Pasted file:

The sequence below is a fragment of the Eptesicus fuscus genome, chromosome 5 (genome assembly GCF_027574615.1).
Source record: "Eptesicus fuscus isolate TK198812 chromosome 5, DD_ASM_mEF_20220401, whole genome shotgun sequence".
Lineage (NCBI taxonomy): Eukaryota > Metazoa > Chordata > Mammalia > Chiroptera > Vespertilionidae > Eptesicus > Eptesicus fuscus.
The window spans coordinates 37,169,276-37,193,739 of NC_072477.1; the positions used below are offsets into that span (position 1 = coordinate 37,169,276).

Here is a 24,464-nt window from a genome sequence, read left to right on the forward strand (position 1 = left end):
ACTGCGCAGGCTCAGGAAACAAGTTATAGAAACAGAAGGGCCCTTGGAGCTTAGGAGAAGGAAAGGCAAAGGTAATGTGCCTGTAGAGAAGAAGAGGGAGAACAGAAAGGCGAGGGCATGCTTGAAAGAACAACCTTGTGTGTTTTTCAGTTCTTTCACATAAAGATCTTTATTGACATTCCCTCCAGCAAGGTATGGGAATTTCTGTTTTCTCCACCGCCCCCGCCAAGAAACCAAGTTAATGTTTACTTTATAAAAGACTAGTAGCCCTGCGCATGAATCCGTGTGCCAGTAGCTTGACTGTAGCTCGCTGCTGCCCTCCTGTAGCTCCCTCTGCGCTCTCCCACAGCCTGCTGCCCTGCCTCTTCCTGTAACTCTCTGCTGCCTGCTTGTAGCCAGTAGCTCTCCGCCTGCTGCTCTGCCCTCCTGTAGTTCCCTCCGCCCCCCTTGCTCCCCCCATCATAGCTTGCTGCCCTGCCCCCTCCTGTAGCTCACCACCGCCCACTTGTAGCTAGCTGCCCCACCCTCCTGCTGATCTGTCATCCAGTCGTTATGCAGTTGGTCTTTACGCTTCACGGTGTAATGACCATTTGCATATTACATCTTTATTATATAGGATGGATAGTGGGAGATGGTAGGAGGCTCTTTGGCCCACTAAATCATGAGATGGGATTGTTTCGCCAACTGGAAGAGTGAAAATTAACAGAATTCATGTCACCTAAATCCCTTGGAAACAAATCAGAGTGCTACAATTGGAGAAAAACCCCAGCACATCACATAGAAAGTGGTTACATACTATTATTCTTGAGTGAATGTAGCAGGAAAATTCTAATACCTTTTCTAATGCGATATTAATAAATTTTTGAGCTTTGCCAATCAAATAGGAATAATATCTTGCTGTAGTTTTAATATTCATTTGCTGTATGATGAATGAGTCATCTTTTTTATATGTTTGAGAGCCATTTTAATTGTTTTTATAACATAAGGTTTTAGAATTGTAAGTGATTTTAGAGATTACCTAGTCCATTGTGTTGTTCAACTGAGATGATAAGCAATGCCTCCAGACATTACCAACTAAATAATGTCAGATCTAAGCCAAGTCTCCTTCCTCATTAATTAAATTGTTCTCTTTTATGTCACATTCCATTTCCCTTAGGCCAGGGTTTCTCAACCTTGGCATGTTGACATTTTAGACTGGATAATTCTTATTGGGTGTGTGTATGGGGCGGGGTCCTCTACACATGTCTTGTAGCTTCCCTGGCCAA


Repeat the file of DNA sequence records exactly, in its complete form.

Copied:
The sequence below is a fragment of the Eptesicus fuscus genome, chromosome 5 (genome assembly GCF_027574615.1).
Source record: "Eptesicus fuscus isolate TK198812 chromosome 5, DD_ASM_mEF_20220401, whole genome shotgun sequence".
Lineage (NCBI taxonomy): Eukaryota > Metazoa > Chordata > Mammalia > Chiroptera > Vespertilionidae > Eptesicus > Eptesicus fuscus.
The window spans coordinates 37,169,276-37,193,739 of NC_072477.1; the positions used below are offsets into that span (position 1 = coordinate 37,169,276).

Here is a 24,464-nt window from a genome sequence, read left to right on the forward strand (position 1 = left end):
ACTGCGCAGGCTCAGGAAACAAGTTATAGAAACAGAAGGGCCCTTGGAGCTTAGGAGAAGGAAAGGCAAAGGTAATGTGCCTGTAGAGAAGAAGAGGGAGAACAGAAAGGCGAGGGCATGCTTGAAAGAACAACCTTGTGTGTTTTTCAGTTCTTTCACATAAAGATCTTTATTGACATTCCCTCCAGCAAGGTATGGGAATTTCTGTTTTCTCCACCGCCCCCGCCAAGAAACCAAGTTAATGTTTACTTTATAAAAGACTAGTAGCCCTGCGCATGAATCCGTGTGCCAGTAGCTTGACTGTAGCTCGCTGCTGCCCTCCTGTAGCTCCCTCTGCGCTCTCCCACAGCCTGCTGCCCTGCCTCTTCCTGTAACTCTCTGCTGCCTGCTTGTAGCCAGTAGCTCTCCGCCTGCTGCTCTGCCCTCCTGTAGTTCCCTCCGCCCCCCTTGCTCCCCCCATCATAGCTTGCTGCCCTGCCCCCTCCTGTAGCTCACCACCGCCCACTTGTAGCTAGCTGCCCCACCCTCCTGCTGATCTGTCATCCAGTCGTTATGCAGTTGGTCTTTACGCTTCACGGTGTAATGACCATTTGCATATTACATCTTTATTATATAGGATGGATAGTGGGAGATGGTAGGAGGCTCTTTGGCCCACTAAATCATGAGATGGGATTGTTTCGCCAACTGGAAGAGTGAAAATTAACAGAATTCATGTCACCTAAATCCCTTGGAAACAAATCAGAGTGCTACAATTGGAGAAAAACCCCAGCACATCACATAGAAAGTGGTTACATACTATTATTCTTGAGTGAATGTAGCAGGAAAATTCTAATACCTTTTCTAATGCGATATTAATAAATTTTTGAGCTTTGCCAATCAAATAGGAATAATATCTTGCTGTAGTTTTAATATTCATTTGCTGTATGATGAATGAGTCATCTTTTTTATATGTTTGAGAGCCATTTTAATTGTTTTTATAACATAAGGTTTTAGAATTGTAAGTGATTTTAGAGATTACCTAGTCCATTGTGTTGTTCAACTGAGATGATAAGCAATGCCTCCAGACATTACCAACTAAATAATGTCAGATCTAAGCCAAGTCTCCTTCCTCATTAATTAAATTGTTCTCTTTTATGTCACATTCCATTTCCCTTAGGCCAGGGTTTCTCAACCTTGGCATGTTGACATTTTAGACTGGATAATTCTTATTGGGTGTGTGTATGGGGCGGGGTCCTCTACACATGTCTTGTAGCTTCCCTGGCCAA